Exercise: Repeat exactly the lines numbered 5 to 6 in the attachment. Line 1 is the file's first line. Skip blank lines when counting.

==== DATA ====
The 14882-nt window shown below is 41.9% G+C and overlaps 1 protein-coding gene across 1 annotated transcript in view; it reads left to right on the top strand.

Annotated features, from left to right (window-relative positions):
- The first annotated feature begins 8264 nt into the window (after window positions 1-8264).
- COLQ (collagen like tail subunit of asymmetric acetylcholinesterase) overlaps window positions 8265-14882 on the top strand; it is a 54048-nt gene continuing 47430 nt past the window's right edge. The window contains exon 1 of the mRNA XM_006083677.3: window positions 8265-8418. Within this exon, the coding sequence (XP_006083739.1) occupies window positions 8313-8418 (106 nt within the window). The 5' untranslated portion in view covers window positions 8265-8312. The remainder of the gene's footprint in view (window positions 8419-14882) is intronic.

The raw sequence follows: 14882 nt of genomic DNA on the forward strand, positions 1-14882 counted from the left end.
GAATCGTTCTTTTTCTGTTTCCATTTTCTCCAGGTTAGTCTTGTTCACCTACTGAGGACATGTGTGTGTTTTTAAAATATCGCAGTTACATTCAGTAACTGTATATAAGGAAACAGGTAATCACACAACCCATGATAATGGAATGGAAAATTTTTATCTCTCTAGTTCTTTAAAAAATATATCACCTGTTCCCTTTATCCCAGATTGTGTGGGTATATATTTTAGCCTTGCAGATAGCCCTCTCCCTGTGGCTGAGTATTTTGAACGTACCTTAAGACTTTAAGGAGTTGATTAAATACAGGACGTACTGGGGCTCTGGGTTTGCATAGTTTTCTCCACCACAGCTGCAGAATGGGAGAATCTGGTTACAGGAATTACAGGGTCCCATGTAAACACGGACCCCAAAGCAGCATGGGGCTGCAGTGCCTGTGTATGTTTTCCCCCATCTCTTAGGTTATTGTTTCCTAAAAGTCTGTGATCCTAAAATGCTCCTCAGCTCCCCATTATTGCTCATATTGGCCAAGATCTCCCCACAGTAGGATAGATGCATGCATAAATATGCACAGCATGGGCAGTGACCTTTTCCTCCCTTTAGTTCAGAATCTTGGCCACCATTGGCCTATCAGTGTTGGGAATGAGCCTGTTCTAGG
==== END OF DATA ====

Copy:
The raw sequence follows: 14882 nt of genomic DNA on the forward strand, positions 1-14882 counted from the left end.
GAATCGTTCTTTTTCTGTTTCCATTTTCTCCAGGTTAGTCTTGTTCACCTACTGAGGACATGTGTGTGTTTTTAAAATATCGCAGTTACATTCAGTAACTGTATATAAGGAAACAGGTAATCACACAACCCATGATAATGGAATGGAAAATTTTTATCTCTCTAGTTCTTTAAAAAATATATCACCTGTTCCCTTTATCCCAGATTGTGTGGGTATATATTTTAGCCTTGCAGATAGCCCTCTCCCTGTGGCTGAGTATTTTGAACGTACCTTAAGACTTTAAGGAGTTGATTAAATACAGGACGTACTGGGGCTCTGGGTTTGCATAGTTTTCTCCACCACAGCTGCAGAATGGGAGAATCTGGTTACAGGAATTACAGGGTCCCATGTAAACACGGACCCCAAAGCAGCATGGGGCTGCAGTGCCTGTGTATGTTTTCCCCCATCTCTTAGGTTATTGTTTCCTAAAAGTCTGTGATCCTAAAATGCTCCTCAGCTCCCCATTATTGCTCATATTGGCCAAGATCTCCCCACAGTAGGATAGATGCATGCATAAATATGCACAGCATGGGCAGTGACCTTTTCCTCCCTTTAGTTCAGAATCTTGGCCACCATTGGCCTATCAGTGTTGGGAATGAGCCTGTTCTAGG